I'm no stranger to "A Midsummer Night's Dream." I've read the play, seen movie versions, attended live performances -#8212; including one in which the cast included my then 7- and 5-year-old kids (now that was theater; I only wish you all could have been there).
Nevertheless, each time I revisit the play, I find myself on the edge of complete confusion trying to keep track of Hermia, Helena, Lysander and Demetrius. Wait a sec, I ask myself: Who is in love with whom? Why are they all chasing Helena? Who is Lysander really in love with? Who does he think he's in love with? What did Puck know and when did he know it? A recent study suggests that the effort is good for my social brain.
To understand the study's significance, you have to understand a bit about a trendy topic in psychology known as "theory of mind," sometimes abbreviated by social scientists as ToM. This area of research examines the ability of one person to understand the emotions, thoughts, beliefs and intentions of others.
Developmental psychologists track when children first display this ability by testing them with stories like this: "Every day, Sally puts her beloved toy rabbit Stuffy on her pillow before going to preschool. One day, after Sally leaves for school, her father notices that Stuffy is quite dirty and puts him in the washing machine. He intends to then put him in the dryer, but forgets. When Sally returns from school that day, she wants to tell her friend Stuffy about her day. Where would she expect to find him?"
A child who has not yet developed the skills of theory of mind will say, "In the washing machine." The child knows where Stuffy is from having heard the story, and so assumes that Sally must know this too. Only when a child has developed the intuitive ability to put herself in another's shoes can she recognize that Sally would not know about the laundering, because it happened after she left for school, and so would look for Stuffy on her bed.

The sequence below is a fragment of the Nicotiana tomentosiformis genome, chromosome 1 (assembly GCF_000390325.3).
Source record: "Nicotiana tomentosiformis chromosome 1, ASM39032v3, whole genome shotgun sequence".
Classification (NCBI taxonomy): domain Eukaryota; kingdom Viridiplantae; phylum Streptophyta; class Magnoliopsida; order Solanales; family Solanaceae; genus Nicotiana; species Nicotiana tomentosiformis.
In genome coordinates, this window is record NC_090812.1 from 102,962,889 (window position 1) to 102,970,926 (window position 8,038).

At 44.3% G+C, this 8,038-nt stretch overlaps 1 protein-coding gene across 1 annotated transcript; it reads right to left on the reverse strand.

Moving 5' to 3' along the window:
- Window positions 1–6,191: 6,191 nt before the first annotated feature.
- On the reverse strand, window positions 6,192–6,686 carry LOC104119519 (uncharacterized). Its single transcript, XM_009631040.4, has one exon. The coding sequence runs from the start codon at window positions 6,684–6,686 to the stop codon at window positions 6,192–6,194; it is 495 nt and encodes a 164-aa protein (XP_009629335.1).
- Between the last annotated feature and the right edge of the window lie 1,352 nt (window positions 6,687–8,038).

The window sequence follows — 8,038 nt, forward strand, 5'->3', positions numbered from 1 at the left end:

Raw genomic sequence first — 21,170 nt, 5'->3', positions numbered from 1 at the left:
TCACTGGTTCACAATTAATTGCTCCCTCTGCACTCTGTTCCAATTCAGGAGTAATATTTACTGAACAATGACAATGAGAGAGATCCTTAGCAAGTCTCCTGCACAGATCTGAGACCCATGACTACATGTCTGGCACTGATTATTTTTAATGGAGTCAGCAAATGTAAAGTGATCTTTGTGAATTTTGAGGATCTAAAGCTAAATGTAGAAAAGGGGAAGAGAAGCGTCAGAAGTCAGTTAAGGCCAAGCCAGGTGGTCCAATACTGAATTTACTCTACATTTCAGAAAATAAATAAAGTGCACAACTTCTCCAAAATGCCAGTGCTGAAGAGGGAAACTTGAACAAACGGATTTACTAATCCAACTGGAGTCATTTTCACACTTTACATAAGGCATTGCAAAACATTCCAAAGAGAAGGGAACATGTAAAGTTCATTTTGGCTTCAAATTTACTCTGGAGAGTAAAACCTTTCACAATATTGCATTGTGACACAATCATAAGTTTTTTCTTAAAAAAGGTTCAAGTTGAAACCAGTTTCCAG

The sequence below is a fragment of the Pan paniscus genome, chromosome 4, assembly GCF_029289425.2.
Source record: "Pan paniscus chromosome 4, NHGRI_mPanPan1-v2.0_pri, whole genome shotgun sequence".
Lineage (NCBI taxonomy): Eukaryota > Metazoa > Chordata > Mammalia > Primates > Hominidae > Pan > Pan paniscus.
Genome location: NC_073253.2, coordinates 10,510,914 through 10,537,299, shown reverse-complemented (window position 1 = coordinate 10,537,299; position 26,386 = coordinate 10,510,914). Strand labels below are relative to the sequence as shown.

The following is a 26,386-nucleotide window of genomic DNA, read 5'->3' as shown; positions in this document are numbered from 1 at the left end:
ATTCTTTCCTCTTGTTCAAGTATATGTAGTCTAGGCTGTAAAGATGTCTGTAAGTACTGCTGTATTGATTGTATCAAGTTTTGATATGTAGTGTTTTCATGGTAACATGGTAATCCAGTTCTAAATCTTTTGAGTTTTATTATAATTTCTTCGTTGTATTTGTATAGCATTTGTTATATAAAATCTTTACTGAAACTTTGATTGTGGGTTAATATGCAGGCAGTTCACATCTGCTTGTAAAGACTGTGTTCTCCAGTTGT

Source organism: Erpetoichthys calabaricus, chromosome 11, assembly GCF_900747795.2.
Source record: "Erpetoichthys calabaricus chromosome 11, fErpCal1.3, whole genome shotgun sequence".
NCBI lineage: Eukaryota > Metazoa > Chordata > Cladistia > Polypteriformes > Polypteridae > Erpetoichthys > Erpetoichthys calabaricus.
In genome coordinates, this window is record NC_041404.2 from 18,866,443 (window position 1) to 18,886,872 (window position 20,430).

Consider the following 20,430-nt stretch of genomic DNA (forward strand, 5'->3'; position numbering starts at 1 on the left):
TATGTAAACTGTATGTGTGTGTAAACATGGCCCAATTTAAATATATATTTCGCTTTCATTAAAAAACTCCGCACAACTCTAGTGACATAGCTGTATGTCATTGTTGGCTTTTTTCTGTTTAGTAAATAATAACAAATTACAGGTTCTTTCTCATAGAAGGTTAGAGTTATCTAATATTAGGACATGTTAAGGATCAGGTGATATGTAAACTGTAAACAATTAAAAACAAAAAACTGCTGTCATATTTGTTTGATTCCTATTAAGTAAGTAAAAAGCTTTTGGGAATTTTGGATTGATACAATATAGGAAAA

One thing that interests psychologists is the extent to which developing theory of mind is a precursor to the capacity for empathy. They are also looking at the way in which people with autism and sociopaths develop these abilities -#8212; or don't. And primatologists have demonstrated some of the rudiments of theory of mind in other apes.
Now, research by David Comer Kidd and Emanuele Castano of the New School for Social Research, published in the journal Science, suggests that reading literature improves these intuitive abilities. But not just any literature. Literature with a capital "L." Participants in their study were assigned to one of several groups. They read either excerpts from works of literary fiction, nonfiction magazine articles, excerpts from works of literary fiction or nothing at all. Afterward, participants took tests assessing their competence in reading other people.
One test, for example, measured their skill in detecting emotional states from facial expressions or from just the eyes. Another measured their ability to understand how something might look from someone else's perspective, while a third examined how someone with incorrect information about a complex scenario would be expected to act.
The subjects who read literary fiction, which for purposes of this study meant fiction that had won or been nominated for an important literary prize, performed significantly better in all those domains -#8212; exactly the type of skills associated with theory of mind -#8212; than subjects who read other things or nothing at all.
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